(03/10/2008)
By Dianne Weaver

The West Virginia legislature has passed a bill that slows long bus rides for the state's youngest students.

Challenge WV coordinator Thomas Ramey said "We applaud legislators for passing the bill which considers the needs of students as young as four-years-old."

The bill applies to changes in bus routes, essentially linked to future consolidation of schools.

"The bill is a good first step," Ramey said, noting that Challenge WV has been trying to slow the consolidation bandwagon for several years.

"Research says community-based education works best," he said.

The bill prohibits creation of new bus routes for students in Grades Pre-K through 5 which exceed the current elementary limit by more than 15 minutes unless a county board would adopt a motion to request "written permission" of the state Board of Education.

Thousands of WV school children already exceed the state's own guidelines for being on a school bus, with thousands more at risk of rides drastically exceeding the guidelines, some one-and-one half hours or more each way, said Ramey.

The West Virginia Board of Education is required to provide technical assistance to county boards to create bus routes consistent with recommended time durations.

"Almost every time we've pushed a bill to limit long bus rides, state education officials have told legislators the bill would cost millions of dollars," said Ramey, "In fact, it costs nothing, and is not retroactive."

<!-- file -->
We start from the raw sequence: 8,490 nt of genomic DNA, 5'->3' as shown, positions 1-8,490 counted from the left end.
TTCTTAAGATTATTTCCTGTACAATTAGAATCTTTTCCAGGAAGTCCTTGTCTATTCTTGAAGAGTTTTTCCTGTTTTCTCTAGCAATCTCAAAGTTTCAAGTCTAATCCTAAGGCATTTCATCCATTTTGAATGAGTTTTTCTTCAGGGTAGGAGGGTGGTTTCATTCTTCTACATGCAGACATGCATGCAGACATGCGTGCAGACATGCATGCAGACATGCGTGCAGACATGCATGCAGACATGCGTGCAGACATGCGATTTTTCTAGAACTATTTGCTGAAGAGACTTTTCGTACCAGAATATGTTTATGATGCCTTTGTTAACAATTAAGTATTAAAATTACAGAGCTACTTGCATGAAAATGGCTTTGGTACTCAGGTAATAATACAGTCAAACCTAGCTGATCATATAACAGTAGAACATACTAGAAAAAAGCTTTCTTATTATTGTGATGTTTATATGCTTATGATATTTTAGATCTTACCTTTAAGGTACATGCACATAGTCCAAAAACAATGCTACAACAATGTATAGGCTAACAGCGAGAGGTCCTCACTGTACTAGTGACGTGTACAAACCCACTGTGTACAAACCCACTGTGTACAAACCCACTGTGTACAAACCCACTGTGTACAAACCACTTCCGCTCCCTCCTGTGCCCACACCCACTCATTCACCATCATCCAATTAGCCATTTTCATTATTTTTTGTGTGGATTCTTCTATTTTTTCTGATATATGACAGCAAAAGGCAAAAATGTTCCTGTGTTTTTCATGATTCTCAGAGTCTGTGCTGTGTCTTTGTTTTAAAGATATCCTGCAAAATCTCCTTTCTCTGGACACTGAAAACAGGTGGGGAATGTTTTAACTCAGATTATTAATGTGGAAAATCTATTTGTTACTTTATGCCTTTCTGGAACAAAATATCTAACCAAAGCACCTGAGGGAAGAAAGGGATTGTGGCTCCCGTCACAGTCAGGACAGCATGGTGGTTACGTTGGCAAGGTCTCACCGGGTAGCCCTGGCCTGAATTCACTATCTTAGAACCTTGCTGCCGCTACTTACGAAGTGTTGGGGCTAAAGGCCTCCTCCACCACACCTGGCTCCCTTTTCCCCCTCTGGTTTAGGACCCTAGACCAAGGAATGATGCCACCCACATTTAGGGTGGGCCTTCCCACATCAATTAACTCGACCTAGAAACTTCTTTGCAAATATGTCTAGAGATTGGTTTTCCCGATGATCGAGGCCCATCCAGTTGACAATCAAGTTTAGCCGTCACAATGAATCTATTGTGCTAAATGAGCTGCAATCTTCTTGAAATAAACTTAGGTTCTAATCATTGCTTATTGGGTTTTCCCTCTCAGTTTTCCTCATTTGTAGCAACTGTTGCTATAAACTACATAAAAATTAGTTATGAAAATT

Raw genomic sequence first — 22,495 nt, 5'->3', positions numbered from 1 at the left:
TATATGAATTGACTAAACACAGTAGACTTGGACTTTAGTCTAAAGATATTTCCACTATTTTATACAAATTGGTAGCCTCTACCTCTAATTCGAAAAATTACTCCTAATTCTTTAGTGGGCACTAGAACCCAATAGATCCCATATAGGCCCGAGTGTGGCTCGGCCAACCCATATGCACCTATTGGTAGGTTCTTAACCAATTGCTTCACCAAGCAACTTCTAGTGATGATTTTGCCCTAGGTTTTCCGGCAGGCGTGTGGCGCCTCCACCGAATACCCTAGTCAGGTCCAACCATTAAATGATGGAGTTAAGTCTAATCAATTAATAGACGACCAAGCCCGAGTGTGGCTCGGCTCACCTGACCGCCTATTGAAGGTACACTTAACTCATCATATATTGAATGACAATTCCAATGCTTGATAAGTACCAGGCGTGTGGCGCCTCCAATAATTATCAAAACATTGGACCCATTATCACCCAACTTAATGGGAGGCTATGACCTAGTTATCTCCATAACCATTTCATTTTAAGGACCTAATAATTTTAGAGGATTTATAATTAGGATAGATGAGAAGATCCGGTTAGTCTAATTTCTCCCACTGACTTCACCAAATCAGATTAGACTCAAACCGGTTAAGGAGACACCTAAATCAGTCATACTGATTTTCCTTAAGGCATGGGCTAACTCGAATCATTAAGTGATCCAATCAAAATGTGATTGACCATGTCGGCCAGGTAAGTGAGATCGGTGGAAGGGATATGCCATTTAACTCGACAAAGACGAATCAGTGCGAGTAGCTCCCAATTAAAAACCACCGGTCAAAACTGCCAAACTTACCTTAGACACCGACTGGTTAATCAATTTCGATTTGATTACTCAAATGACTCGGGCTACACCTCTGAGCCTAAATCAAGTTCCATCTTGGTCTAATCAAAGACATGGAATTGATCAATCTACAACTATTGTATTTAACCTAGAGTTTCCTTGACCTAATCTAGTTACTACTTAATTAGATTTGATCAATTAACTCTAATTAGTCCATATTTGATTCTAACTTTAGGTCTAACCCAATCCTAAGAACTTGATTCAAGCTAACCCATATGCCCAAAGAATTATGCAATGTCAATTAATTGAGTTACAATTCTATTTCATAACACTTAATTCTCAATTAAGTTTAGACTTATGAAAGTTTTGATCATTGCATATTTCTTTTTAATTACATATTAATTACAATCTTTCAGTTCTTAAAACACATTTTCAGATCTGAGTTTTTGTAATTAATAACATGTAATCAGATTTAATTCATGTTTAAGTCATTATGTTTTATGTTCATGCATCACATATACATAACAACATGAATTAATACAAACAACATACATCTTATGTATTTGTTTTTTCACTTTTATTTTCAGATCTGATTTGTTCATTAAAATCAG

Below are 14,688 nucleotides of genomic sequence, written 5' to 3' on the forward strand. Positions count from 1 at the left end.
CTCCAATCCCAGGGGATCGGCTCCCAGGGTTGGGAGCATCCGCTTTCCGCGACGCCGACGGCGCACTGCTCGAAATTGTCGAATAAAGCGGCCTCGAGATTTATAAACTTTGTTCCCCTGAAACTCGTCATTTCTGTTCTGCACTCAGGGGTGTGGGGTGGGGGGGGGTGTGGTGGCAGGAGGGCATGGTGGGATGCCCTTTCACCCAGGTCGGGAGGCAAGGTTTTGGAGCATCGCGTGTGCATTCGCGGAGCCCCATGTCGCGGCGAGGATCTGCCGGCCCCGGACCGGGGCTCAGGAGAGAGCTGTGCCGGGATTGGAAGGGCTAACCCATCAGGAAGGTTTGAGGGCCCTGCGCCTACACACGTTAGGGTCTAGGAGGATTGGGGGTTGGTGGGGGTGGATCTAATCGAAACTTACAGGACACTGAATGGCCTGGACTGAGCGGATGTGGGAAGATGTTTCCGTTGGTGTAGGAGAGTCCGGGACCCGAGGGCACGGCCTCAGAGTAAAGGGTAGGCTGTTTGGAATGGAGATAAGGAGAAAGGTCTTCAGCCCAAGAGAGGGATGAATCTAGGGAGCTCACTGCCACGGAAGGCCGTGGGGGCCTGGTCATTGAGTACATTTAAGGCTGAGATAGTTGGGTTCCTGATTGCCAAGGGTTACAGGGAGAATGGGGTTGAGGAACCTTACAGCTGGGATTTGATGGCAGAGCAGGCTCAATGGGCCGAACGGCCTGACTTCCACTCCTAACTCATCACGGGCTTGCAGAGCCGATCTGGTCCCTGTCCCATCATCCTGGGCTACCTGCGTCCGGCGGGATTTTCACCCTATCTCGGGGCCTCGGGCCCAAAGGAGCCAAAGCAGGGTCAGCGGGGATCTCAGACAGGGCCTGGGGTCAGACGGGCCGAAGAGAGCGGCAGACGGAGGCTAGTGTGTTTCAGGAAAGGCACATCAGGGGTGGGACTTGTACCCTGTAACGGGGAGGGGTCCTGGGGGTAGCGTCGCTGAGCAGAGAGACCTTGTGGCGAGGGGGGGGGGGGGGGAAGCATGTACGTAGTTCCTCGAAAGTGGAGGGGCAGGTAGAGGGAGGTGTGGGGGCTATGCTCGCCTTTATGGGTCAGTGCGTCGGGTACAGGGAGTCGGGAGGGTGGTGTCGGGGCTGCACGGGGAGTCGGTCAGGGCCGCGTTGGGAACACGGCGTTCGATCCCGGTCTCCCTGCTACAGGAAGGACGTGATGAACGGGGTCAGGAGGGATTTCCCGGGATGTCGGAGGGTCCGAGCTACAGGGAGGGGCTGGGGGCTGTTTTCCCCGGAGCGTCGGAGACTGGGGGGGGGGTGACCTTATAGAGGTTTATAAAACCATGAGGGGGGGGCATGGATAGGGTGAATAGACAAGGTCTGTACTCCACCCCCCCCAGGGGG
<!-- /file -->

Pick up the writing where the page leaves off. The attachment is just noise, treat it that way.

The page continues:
The bill requires that county board's must include updated estimates of associated bus transportation costs when projects include the closure, consolidation or construction of a school.

After July 1, the School Building Authority would be prohibited from approving a county board project that includes a closure, consolidation or construction of facilities which exceed state Board of Education's guidelines more than 15 minutes unless the WVBE has given written permission.

"The day of full-scale consolidation are about over," said Delegate Stan Shaver, "And it couldn't come too soon," indicating that thousands of WV children will remain on long, expensive bus rides.

Ramey said WV has been on the consolidation bandwagon for years, when most of America has returned to community-based schools.

"The bill basically requires local school systems to consider the length of bus runs when they consider consolidation in the future," said Jana Freeman, a Challenge WV fellow from Preston.


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